Labour has faced charges of hypocrisy after it accepted nearly £400,000 from an accountancy giant accused of promoting widespread tax avoidance.
The donation by PricewaterhouseCoopers (PwC) emerged in the final round of party political donations published by the Electoral Commission ahead of the general election in May.
They showed the Conservatives collected £8,345,687 for their election war-chest in the last quarter of 2010. Labour received £7,163,988 although Ed Miliband’s party received a further £3,724,492 in public money.
Gifts to the Liberal Democrats amounted to £3,038,500, giving the party a record yearly total, while Ukip reported £1,505,055 and the Greens £248,520.
Election Analysis: The Key Voters
Election Analysis: The Key Voters
1/6 Settled Silvers
These are the comfortably-off over-60s, still in work or drawing a decent pension – or both – who are enjoying their entitlements such as the Winter Fuel Allowance, free bus passes and free TV licence. They are worried about immigration and Europe. Both the Conservatives – who are pledging to keep benefits for wealthier pensioners – and Ukip want their votes
2/6 Squeezed Semis
Slightly older than the Harassed Hipsters, they are the second key group for Labour’s family-focused election strategy. They are married couples on low to middle incomes who own unpretentious semi-detached homes in suburban areas. In 2001, these were the Pebbledash People sought by the Conservatives. Now the pebbledash is gone and a modest conservatory has been built at the back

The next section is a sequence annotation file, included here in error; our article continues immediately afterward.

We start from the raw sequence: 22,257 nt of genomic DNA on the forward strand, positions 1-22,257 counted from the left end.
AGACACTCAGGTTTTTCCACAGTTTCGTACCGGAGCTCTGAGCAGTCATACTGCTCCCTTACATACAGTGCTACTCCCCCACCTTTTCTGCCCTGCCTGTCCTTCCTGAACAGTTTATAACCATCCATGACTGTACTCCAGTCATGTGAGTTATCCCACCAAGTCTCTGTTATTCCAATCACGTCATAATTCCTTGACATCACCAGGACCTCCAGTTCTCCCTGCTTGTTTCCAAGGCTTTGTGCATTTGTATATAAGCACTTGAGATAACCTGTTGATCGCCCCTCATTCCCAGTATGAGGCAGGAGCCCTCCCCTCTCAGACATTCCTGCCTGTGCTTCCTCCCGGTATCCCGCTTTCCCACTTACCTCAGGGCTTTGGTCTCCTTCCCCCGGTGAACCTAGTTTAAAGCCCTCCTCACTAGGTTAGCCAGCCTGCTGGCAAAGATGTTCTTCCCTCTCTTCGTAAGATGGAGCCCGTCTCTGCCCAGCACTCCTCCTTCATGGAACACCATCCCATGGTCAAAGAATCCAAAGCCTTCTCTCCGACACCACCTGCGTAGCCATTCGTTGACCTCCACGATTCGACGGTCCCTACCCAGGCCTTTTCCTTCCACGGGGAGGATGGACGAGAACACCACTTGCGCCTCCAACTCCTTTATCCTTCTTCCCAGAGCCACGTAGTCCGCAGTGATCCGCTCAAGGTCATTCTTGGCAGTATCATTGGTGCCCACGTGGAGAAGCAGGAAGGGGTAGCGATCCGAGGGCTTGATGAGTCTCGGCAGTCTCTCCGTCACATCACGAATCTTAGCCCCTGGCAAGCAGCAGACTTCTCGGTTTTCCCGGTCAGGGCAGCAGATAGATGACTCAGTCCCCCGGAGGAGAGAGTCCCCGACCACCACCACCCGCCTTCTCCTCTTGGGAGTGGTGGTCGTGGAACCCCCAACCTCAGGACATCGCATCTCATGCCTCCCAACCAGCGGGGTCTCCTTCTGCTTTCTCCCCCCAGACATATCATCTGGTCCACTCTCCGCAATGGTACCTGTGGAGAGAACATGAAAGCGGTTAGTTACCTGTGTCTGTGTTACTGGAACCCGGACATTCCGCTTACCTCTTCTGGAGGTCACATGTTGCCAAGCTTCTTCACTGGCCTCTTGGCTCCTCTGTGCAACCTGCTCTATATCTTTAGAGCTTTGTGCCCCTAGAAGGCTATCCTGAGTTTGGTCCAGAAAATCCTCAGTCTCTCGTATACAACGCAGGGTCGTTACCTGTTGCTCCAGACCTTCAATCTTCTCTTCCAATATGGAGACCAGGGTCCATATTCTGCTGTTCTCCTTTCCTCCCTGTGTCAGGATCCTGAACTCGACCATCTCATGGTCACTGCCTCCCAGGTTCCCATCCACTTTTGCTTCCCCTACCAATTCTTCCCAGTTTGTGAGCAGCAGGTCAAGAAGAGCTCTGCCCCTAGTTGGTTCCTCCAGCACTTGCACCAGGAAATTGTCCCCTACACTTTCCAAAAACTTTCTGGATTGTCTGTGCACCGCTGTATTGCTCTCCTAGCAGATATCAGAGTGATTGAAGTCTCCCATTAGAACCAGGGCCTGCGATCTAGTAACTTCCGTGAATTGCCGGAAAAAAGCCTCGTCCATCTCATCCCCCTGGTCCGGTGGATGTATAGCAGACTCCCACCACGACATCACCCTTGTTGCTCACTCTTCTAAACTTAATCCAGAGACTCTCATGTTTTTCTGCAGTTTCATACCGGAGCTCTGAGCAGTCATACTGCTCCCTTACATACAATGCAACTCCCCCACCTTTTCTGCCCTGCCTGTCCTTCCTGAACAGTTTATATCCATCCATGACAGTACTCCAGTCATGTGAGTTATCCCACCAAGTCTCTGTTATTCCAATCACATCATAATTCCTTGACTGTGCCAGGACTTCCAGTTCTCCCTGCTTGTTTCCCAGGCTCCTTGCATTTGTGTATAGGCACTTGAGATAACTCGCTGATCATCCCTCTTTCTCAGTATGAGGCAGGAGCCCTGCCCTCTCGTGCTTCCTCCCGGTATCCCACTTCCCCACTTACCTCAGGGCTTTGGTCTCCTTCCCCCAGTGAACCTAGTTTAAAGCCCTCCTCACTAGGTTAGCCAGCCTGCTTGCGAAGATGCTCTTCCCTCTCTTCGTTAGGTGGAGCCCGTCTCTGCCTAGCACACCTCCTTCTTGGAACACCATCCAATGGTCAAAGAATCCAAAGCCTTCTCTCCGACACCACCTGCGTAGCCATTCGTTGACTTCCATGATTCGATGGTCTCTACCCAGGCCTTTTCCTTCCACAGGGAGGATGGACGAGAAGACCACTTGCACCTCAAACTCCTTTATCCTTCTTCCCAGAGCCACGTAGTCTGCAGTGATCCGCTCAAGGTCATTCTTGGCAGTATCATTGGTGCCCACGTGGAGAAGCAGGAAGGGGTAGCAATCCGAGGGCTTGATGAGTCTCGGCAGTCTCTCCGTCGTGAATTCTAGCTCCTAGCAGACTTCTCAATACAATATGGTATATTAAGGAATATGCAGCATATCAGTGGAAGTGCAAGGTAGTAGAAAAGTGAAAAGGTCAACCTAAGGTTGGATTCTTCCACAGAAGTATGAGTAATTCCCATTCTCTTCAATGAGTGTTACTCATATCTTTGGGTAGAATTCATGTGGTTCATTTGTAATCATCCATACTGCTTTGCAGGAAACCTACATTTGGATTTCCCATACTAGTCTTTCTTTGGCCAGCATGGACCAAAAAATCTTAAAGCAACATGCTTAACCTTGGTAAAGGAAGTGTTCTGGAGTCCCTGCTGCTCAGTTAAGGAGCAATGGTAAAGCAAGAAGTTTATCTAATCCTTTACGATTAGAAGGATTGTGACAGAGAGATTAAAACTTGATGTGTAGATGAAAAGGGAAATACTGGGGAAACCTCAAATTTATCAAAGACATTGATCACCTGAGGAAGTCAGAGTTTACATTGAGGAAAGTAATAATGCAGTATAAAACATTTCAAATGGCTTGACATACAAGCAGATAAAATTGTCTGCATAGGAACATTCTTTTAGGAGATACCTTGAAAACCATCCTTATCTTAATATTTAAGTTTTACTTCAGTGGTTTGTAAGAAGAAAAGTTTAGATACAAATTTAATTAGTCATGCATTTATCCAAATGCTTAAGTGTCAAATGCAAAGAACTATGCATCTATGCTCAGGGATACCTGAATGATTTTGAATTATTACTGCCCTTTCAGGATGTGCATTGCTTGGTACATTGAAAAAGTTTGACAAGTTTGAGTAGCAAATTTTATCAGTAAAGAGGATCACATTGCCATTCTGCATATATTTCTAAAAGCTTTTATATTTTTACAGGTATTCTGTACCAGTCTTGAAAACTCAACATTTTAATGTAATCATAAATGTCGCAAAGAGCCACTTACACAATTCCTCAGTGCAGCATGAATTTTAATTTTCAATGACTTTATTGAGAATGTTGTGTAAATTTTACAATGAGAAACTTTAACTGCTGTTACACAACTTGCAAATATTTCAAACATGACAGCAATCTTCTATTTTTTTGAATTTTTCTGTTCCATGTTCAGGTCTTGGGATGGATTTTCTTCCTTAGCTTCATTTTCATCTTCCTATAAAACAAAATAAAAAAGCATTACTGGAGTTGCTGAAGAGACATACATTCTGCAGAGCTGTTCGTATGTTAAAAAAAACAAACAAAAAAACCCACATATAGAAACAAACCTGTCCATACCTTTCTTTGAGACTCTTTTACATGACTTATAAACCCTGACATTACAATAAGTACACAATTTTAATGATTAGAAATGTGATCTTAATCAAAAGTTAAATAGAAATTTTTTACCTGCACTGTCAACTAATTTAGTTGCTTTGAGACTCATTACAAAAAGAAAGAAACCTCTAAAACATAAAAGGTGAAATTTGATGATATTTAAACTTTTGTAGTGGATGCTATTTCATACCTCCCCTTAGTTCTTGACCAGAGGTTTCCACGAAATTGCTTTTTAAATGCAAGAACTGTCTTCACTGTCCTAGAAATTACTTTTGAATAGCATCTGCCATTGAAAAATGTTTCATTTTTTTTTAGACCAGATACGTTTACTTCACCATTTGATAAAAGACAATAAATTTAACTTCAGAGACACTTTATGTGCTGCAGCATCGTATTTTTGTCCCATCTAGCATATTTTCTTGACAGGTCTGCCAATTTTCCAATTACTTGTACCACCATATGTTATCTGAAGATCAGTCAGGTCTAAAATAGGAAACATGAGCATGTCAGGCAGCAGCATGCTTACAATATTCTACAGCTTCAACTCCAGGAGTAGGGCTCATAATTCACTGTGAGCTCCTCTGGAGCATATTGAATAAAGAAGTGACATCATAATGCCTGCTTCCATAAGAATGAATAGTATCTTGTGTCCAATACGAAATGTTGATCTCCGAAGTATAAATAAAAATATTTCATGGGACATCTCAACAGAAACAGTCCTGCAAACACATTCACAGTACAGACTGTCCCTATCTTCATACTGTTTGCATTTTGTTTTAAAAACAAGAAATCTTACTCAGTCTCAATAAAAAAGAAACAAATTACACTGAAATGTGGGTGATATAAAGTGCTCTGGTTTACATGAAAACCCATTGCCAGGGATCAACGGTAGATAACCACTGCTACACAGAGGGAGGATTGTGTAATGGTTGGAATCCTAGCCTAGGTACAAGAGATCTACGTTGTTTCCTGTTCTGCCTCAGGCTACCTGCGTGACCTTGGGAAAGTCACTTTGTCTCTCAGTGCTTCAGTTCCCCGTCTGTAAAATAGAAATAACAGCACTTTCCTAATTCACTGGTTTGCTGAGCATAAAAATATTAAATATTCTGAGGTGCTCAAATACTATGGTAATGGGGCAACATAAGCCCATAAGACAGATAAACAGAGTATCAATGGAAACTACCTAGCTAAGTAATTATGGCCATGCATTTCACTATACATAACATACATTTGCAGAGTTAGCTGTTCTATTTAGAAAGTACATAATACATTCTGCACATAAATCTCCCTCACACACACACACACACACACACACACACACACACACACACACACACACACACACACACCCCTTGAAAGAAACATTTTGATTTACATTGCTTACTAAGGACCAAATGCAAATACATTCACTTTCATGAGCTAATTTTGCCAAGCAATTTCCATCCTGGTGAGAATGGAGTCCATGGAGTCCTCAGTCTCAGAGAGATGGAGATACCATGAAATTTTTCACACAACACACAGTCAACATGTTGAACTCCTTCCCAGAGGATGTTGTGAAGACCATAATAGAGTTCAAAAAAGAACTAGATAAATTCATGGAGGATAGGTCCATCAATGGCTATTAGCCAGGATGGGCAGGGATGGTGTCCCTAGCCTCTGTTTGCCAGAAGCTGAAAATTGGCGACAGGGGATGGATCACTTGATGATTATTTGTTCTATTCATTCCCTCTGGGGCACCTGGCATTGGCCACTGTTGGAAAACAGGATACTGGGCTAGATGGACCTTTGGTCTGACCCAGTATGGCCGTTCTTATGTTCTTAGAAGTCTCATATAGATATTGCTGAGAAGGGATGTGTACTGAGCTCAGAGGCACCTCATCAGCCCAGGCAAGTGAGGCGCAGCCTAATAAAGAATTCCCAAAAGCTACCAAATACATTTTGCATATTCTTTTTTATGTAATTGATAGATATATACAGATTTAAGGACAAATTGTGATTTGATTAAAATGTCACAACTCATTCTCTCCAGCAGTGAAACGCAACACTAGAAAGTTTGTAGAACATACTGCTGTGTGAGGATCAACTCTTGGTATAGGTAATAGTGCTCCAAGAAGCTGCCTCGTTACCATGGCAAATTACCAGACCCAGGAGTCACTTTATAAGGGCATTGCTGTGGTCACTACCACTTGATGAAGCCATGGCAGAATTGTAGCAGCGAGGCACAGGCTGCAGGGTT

3/6 Aldi Woman
In 1997 and 2001 she was Worcester Woman – a middle-class Middle Englander shopping at Marks & Spencer and Waitrose. Today, the age of austerity means she still goes to Waitrose for her basic food shop but cannily switches to Aldi for her luxury bargains such as Parma ham and prosecco. Identified by Caroline Flint, she is a key target of both Labour and the Conservatives
4/6 Glass Ceiling Woman
In her thirties or forties, she has an established career under her belt, perhaps in the “marzipan layer” – one position below the still male-dominated senior executive level. She is now, according to Nick Clegg, forced into making the “heart-breaking choice” between staying at home to bring up her children and going to work and forking out for high-cost, round-the-clock childcare
5/6 Harassed Hipsters
One of the two key groups identified by Labour as crucial to hand Ed Miliband the keys to Downing Street. Well-paid professional couples, often with children, they live in diverse urban and metropolitan areas rather than the suburbs. More comfortably off than most swing voters, they are time poor – struggling to balance raising a young family with busy work schedules
These are mainly first-time voters, though some are in their twenties – students and digital-age generation renters helping to fuel the “Green Surge”. Idealists, but with no tribal loyalty to any party, they are anti-austerity, middle class, living in urban areas. Despite studying at university or recently graduated, they are struggling to find decent jobs and want cheaper housing and a higher minimum wage
The Labour income included a donation of £386,605 from PwC, which covers staff seconded by the company to work with shadow ministers.